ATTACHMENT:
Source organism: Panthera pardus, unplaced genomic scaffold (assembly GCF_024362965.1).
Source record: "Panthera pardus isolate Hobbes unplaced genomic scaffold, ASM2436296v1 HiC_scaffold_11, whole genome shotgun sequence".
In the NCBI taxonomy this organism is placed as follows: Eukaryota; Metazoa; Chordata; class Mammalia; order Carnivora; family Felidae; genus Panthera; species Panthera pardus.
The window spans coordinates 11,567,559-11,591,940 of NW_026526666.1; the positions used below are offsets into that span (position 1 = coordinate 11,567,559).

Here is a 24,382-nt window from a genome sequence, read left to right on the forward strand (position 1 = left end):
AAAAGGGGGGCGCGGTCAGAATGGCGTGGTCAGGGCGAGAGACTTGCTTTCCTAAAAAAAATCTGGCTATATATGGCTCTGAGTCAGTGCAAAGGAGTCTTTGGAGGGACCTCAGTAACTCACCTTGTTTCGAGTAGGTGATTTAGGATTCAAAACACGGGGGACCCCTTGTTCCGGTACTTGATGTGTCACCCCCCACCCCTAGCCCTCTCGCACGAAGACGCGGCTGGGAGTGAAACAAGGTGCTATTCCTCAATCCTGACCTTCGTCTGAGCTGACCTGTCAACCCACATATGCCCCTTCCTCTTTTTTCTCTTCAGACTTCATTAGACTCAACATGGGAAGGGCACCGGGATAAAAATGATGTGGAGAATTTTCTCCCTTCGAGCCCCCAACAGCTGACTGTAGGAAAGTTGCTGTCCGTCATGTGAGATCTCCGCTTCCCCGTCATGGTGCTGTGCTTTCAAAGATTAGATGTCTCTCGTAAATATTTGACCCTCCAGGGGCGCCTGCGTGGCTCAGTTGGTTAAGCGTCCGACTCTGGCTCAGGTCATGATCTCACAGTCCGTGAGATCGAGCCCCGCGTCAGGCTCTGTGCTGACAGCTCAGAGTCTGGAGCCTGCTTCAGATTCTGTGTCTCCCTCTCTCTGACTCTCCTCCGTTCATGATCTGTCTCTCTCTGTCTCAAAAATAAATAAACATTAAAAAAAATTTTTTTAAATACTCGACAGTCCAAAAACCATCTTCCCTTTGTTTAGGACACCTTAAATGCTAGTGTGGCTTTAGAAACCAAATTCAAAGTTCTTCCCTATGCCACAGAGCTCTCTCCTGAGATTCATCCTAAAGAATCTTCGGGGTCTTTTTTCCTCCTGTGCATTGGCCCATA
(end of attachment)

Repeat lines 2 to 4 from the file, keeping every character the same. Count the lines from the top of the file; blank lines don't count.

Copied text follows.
Source record: "Panthera pardus isolate Hobbes unplaced genomic scaffold, ASM2436296v1 HiC_scaffold_11, whole genome shotgun sequence".
In the NCBI taxonomy this organism is placed as follows: Eukaryota; Metazoa; Chordata; class Mammalia; order Carnivora; family Felidae; genus Panthera; species Panthera pardus.
The window spans coordinates 11,567,559-11,591,940 of NW_026526666.1; the positions used below are offsets into that span (position 1 = coordinate 11,567,559).